Organic molecular dynamics and charge-carrier lifetime in lead iodide perovskite MAPbI3 –

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Edited by Naoto Nagaosa, RIKEN Center for Emergent Matter Science, Saitama, Japan; received August 26, 2021; accepted December 16, 2021
Hybrid organic–inorganic perovskites (HOIPs) are among the most promising materials for next-generation solar cells that combine high efficiency and low cost. The record efficiency of HOIP-based solar cells has reached above 25%, and they can be manufactured using simple solution-processing methods that can be drastically cheaper than the current commercial solar cell technologies. Despite the progress so far, the microscopic mechanism for the high solar cell efficiency in HOIPs is yet to be understood. In this study, we show that the ability of organic molecules to rotate on an appropriate time scale in HOIPs can extend the lifetime of photoexcited charge carriers and lead to higher efficiency. This insight can guide the progress toward improved solar cell performance.
The long charge carrier lifetime of the hybrid organic–inorganic perovskites (HOIPs) is the key for their remarkable performance as a solar cell material. The microscopic mechanism for the long lifetime is still in debate. Here, by using a muon spin relaxation technique that probes the fluctuation of local magnetic fields, we show that the muon depolarization rate (Δ) of a prototype HOIP methylammonium lead iodide (MAPbI3) shows a sharp decrease with increasing temperature in two steps above 120 K and 190 K across the structural transition from orthorhombic to tetragonal structure at 162 K. Our analysis shows that the reduction of Δ is quantitatively in agreement with the expected behavior due to the rapid development of methyl ammonium (MA) jumping rotation around the C3 and C4 symmetry axes. Our results provide direct evidence for the intimate relation between the rotation of the electric dipoles of MA molecules and the charge carrier lifetime in HOIPs.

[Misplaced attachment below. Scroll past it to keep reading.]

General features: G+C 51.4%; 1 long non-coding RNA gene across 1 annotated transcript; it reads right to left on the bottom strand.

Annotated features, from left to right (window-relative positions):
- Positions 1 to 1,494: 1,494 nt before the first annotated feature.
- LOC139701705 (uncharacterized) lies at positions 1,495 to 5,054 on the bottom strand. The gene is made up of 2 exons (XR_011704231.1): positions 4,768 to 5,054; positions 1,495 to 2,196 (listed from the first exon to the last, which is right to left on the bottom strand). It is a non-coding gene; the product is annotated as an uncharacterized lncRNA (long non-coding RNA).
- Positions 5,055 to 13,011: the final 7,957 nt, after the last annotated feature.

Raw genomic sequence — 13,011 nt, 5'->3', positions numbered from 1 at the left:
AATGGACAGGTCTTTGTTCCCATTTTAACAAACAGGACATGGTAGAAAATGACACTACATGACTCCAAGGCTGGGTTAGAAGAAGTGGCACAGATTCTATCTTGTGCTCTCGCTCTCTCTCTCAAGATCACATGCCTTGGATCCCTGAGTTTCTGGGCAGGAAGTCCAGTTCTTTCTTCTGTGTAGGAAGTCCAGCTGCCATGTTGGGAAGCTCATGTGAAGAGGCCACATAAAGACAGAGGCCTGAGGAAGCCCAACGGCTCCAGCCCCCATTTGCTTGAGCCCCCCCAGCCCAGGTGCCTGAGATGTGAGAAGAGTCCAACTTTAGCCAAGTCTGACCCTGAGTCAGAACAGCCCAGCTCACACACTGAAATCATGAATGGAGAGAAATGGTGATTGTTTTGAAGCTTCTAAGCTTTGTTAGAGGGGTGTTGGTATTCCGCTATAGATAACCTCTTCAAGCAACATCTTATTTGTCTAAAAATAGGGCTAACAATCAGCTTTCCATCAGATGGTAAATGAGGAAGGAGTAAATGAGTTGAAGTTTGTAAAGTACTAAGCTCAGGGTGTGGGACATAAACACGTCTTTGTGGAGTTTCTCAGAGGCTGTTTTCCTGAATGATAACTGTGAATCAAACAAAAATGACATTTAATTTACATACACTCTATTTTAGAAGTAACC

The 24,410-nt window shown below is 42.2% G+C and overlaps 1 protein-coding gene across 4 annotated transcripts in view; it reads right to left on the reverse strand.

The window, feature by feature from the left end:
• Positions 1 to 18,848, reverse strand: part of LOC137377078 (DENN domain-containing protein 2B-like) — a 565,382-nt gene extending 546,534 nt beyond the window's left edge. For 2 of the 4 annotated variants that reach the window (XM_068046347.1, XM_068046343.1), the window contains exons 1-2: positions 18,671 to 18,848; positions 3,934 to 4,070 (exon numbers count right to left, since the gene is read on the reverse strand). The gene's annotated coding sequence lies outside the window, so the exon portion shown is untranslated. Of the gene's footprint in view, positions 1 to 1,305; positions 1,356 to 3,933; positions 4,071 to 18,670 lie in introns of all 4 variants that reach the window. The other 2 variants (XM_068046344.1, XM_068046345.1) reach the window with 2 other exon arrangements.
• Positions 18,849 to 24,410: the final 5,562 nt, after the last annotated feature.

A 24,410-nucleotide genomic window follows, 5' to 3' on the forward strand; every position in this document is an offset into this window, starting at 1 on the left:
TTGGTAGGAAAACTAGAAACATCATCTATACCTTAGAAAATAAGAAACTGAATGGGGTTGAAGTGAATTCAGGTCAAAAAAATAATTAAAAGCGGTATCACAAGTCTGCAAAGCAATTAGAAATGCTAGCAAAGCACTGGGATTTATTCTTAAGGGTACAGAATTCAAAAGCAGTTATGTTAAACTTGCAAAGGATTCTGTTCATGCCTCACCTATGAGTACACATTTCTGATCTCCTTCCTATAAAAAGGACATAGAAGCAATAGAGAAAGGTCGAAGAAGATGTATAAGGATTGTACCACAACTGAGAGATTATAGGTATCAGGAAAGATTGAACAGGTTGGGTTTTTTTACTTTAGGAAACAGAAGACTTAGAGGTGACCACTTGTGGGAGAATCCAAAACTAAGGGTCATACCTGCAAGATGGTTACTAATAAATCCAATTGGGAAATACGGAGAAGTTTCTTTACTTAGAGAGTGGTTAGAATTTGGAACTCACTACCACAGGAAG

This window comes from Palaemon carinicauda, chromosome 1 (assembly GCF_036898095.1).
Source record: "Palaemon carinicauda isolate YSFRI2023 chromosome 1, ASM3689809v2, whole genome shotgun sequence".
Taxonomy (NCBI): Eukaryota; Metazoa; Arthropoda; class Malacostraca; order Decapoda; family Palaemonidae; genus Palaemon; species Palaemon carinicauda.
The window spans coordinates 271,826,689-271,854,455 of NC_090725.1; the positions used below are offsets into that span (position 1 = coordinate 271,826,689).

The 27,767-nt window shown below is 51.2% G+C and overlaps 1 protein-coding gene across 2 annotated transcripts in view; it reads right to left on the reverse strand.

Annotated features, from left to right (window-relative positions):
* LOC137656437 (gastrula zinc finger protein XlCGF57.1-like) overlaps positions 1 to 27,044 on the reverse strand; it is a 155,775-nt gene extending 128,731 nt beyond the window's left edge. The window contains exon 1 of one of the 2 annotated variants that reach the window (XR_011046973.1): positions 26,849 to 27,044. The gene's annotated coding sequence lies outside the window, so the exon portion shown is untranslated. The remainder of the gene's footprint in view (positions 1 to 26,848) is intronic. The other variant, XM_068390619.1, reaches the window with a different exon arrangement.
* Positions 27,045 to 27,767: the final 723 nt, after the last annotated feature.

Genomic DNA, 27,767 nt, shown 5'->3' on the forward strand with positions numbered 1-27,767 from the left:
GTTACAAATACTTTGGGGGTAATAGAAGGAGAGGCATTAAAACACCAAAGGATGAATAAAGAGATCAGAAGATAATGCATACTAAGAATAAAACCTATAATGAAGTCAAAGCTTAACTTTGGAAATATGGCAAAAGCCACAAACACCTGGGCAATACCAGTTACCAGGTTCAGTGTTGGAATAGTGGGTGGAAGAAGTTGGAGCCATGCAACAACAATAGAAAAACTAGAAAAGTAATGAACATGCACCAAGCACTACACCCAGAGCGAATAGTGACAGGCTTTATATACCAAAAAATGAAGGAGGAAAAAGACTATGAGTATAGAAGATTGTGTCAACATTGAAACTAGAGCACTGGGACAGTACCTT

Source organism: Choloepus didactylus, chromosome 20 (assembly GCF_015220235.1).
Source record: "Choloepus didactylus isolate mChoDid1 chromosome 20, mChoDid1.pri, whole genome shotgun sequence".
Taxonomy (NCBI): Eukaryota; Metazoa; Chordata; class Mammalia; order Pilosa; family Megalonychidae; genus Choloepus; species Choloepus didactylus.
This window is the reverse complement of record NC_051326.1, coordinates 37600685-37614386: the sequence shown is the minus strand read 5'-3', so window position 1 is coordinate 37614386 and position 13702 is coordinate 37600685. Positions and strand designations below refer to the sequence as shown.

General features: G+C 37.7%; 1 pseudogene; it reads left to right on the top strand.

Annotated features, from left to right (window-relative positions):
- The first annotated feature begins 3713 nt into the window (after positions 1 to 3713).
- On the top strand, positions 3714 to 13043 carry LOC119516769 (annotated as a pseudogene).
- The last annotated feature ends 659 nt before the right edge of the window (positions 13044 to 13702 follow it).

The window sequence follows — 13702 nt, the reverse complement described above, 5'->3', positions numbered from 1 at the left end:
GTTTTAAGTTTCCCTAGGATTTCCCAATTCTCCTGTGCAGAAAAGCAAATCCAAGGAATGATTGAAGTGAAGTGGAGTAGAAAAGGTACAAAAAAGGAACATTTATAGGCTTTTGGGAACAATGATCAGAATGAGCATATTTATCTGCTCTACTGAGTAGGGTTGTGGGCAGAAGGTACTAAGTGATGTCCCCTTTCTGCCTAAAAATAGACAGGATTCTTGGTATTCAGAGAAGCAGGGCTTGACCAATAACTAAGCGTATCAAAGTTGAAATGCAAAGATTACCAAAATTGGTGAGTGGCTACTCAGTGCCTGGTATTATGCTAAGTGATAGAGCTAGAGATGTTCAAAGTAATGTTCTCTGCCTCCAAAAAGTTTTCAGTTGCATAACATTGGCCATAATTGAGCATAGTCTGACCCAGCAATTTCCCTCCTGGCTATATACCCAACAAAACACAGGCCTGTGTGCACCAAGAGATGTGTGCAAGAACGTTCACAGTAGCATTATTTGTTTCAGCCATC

Author contributions: A.K., H.O., M.H., R.K., K.A.D., and J.J.C. performed research; A.K. and M.H. analyzed data; A.K., R.K., and S.-H.L. wrote the paper; M.H. performed DFT calculations; K.A.D. prepared specimens; R.K. and S.-H.L. designed research; and J.J.C. prepared specimens.
The authors declare no competing interest.
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